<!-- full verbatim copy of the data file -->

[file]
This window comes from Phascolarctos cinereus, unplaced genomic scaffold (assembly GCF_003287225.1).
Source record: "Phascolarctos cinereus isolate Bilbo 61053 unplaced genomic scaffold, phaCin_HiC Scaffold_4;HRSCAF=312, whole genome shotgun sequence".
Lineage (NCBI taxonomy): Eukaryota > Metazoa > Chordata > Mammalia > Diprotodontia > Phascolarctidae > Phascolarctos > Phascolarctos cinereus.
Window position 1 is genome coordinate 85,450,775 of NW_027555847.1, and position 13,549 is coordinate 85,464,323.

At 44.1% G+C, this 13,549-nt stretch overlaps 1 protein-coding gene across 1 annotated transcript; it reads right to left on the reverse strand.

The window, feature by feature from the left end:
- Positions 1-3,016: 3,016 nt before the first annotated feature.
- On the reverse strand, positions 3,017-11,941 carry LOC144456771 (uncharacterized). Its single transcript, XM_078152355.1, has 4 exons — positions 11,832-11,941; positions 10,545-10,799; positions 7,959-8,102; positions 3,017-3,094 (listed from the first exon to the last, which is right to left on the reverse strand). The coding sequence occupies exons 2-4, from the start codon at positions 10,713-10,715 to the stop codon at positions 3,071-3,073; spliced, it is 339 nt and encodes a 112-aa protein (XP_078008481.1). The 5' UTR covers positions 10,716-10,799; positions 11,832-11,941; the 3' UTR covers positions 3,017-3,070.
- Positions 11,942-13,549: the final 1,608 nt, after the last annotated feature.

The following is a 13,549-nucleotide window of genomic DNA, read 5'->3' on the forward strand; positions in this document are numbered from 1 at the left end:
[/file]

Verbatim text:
This window comes from Phascolarctos cinereus, unplaced genomic scaffold (assembly GCF_003287225.1).
Source record: "Phascolarctos cinereus isolate Bilbo 61053 unplaced genomic scaffold, phaCin_HiC Scaffold_4;HRSCAF=312, whole genome shotgun sequence".
Lineage (NCBI taxonomy): Eukaryota > Metazoa > Chordata > Mammalia > Diprotodontia > Phascolarctidae > Phascolarctos > Phascolarctos cinereus.
Window position 1 is genome coordinate 85,450,775 of NW_027555847.1, and position 13,549 is coordinate 85,464,323.

At 44.1% G+C, this 13,549-nt stretch overlaps 1 protein-coding gene across 1 annotated transcript; it reads right to left on the reverse strand.

The window, feature by feature from the left end:
- Positions 1-3,016: 3,016 nt before the first annotated feature.
- On the reverse strand, positions 3,017-11,941 carry LOC144456771 (uncharacterized). Its single transcript, XM_078152355.1, has 4 exons — positions 11,832-11,941; positions 10,545-10,799; positions 7,959-8,102; positions 3,017-3,094 (listed from the first exon to the last, which is right to left on the reverse strand). The coding sequence occupies exons 2-4, from the start codon at positions 10,713-10,715 to the stop codon at positions 3,071-3,073; spliced, it is 339 nt and encodes a 112-aa protein (XP_078008481.1). The 5' UTR covers positions 10,716-10,799; positions 11,832-11,941; the 3' UTR covers positions 3,017-3,070.
- Positions 11,942-13,549: the final 1,608 nt, after the last annotated feature.

The following is a 13,549-nucleotide window of genomic DNA, read 5'->3' on the forward strand; positions in this document are numbered from 1 at the left end: